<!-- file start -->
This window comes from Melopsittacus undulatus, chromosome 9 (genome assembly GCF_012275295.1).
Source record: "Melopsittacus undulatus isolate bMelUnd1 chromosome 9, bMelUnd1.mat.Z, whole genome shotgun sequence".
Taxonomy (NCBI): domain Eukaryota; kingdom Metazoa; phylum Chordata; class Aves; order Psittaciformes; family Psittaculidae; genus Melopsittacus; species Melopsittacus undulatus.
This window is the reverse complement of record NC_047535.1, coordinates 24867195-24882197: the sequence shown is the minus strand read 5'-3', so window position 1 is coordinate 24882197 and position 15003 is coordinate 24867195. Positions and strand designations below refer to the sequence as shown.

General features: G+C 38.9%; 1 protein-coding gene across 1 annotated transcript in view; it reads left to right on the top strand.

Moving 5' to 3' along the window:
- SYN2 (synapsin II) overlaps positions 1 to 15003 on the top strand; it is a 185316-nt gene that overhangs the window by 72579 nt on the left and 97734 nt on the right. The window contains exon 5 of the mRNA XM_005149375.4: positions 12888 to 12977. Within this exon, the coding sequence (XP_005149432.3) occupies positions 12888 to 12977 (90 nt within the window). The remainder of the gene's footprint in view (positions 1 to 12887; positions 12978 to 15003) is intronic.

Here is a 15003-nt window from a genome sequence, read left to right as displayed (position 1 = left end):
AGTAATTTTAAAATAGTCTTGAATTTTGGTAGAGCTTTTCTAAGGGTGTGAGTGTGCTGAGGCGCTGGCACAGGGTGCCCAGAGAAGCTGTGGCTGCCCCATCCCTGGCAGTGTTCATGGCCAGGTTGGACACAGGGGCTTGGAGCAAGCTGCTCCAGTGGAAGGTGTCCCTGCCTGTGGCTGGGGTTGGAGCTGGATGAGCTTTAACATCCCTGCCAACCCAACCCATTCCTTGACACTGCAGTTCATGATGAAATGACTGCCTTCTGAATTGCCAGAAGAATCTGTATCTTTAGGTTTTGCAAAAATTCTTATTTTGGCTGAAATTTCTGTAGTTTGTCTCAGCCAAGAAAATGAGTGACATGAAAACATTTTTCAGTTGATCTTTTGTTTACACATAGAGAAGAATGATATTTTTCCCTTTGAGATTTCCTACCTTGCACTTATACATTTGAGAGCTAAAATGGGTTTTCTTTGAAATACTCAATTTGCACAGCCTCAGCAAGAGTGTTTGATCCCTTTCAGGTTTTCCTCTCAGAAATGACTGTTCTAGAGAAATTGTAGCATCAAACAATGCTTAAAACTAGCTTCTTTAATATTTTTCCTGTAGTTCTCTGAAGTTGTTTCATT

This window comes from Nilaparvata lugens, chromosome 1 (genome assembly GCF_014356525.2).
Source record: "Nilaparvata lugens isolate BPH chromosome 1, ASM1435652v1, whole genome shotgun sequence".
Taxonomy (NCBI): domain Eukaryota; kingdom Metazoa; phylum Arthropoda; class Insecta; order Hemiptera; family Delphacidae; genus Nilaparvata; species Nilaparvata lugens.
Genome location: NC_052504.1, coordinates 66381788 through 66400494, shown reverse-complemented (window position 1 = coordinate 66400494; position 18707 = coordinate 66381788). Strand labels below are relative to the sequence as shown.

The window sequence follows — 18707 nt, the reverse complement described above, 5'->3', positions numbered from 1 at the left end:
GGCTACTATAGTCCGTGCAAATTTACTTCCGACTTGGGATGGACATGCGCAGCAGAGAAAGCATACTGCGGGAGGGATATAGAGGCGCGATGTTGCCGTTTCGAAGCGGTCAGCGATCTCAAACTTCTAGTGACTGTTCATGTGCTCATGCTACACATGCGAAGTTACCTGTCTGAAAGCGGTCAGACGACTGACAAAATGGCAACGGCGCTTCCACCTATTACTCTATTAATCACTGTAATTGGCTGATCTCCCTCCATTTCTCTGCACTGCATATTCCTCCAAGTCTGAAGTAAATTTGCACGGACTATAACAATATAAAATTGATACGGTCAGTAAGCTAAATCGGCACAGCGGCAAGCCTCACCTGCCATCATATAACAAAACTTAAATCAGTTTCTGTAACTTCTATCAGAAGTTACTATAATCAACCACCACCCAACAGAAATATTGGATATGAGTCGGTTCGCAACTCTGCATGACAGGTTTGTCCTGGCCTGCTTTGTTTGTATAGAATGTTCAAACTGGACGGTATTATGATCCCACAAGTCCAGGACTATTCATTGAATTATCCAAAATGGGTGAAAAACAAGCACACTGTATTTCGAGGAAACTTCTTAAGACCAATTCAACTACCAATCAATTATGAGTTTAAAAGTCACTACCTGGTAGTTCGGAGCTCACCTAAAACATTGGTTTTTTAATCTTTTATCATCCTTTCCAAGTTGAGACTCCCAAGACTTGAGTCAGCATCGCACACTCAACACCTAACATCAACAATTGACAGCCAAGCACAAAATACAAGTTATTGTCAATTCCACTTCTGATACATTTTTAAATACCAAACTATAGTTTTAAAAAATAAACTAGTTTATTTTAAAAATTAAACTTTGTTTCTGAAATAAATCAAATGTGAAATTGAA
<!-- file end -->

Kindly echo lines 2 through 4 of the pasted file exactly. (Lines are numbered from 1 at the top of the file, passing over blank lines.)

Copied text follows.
Source record: "Melopsittacus undulatus isolate bMelUnd1 chromosome 9, bMelUnd1.mat.Z, whole genome shotgun sequence".
Taxonomy (NCBI): domain Eukaryota; kingdom Metazoa; phylum Chordata; class Aves; order Psittaciformes; family Psittaculidae; genus Melopsittacus; species Melopsittacus undulatus.
This window is the reverse complement of record NC_047535.1, coordinates 24867195-24882197: the sequence shown is the minus strand read 5'-3', so window position 1 is coordinate 24882197 and position 15003 is coordinate 24867195. Positions and strand designations below refer to the sequence as shown.